U.S. Embassy makes donation to support air surveillance operations in Costa Rica
The U.S. Embassy in San José gave Costa Rica’s Public Security Ministry a $1 million donation consisting of spare parts, equipment and maintenance service for an aircraft, the ministry reported in a news release.
U.S. Ambassador to Costa Rica S. Fitzgerald Haney – who just one day earlier announced he had been given leave to continue in his post after the inauguration of Donald Trump – made the donation on Thursday at a special ceremony held at Juan Santamaría International Airport in Alajuela.
Public Security Minister Gustavo Mata said at the ceremony that the resources will be used in operations of the ministry’s Air Surveillance Service. In particular, the new resources will support special missions carried out using an aircraft seized from two drug smugglers.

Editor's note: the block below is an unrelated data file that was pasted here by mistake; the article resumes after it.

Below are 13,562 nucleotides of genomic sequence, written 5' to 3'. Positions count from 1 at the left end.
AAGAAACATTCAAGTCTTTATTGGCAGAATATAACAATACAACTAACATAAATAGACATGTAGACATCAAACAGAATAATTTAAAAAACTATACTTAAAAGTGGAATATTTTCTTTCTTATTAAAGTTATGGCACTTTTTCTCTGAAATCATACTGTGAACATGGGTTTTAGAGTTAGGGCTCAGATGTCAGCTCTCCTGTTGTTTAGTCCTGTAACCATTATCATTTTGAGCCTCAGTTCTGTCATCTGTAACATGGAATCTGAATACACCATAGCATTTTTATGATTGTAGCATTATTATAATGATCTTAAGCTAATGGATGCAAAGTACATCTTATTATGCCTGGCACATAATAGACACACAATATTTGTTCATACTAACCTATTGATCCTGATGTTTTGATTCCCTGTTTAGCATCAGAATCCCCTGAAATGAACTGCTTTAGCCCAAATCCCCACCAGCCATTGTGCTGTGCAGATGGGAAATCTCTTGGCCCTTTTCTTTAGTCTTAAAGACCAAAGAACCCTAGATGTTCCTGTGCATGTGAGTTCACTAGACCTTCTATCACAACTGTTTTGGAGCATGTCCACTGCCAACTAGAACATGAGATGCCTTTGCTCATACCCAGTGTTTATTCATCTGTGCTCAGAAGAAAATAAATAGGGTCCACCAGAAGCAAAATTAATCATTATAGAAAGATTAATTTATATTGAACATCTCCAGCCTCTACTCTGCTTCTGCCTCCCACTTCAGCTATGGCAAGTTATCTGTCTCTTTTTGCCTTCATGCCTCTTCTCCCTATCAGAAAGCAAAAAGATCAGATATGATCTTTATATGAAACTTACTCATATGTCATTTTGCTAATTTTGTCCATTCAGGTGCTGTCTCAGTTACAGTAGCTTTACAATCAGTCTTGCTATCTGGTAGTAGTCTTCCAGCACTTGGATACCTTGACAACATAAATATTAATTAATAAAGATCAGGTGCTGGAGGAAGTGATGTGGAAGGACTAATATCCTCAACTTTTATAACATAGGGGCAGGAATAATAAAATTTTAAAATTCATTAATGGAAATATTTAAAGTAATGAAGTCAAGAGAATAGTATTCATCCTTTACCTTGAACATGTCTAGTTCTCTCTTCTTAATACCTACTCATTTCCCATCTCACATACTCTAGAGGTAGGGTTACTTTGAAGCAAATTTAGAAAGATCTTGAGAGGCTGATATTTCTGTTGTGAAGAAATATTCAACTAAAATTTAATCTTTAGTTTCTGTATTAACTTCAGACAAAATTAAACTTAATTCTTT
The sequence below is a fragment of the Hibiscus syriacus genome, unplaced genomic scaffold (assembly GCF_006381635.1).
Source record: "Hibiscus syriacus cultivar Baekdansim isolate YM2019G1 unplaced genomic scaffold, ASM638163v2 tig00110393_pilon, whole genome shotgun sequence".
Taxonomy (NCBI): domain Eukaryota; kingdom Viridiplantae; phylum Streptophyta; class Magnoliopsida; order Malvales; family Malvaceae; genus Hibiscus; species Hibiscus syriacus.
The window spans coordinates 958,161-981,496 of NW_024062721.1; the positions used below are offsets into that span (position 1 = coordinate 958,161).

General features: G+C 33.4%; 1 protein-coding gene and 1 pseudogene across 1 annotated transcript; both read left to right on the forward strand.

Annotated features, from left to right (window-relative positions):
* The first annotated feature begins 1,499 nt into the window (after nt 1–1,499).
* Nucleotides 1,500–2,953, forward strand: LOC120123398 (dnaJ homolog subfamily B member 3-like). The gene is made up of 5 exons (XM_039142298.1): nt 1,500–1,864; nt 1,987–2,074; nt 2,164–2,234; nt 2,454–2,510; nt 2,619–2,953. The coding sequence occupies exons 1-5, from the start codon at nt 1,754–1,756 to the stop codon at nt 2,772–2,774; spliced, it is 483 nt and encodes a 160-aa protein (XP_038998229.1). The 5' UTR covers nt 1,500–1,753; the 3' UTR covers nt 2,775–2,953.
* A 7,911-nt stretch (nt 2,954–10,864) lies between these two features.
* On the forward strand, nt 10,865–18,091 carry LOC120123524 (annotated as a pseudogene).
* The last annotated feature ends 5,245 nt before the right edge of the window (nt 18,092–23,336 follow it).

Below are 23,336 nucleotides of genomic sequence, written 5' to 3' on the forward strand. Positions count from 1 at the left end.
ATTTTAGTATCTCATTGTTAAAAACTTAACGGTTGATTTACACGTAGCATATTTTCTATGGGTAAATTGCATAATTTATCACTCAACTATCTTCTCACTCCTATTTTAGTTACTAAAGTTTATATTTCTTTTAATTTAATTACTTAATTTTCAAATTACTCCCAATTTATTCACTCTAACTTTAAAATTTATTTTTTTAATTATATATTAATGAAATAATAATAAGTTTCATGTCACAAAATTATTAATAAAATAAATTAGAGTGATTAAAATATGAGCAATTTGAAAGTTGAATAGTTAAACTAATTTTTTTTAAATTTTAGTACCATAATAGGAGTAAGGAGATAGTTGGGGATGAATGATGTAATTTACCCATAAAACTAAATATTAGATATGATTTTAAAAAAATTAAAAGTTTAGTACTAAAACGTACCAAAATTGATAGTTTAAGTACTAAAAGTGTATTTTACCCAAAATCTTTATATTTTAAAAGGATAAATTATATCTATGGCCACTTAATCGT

Drug Control Police officers confiscated the plane, a King Air F90, from two Guatemalan nationals in December 2013. Cops arrested the men —father and son— in a mountainous region of the Caribbean province of Limón where they were trying to smuggle two tons of cocaine on the plane.
Since 2014, Air Surveillance Service officers have been taking advantage of the aircraft’s high capacity and speed in surveillance, environmental protection and humanitarian missions, as well as in special operations against drug trafficking, the ministry reported.
For example, the plane allows Public Security officials to travel to Cocos Island in just 90 minutes. It takes some 36 hours for the ministry’s Coast Guard vessels to reach the island’s waters.
The spacious aircraft also has been used to transport food, medicine and emergency supplies during humanitarian missions, and as an air ambulance to transport patients from remote locations in shorter time and under better conditions, the ministry noted.
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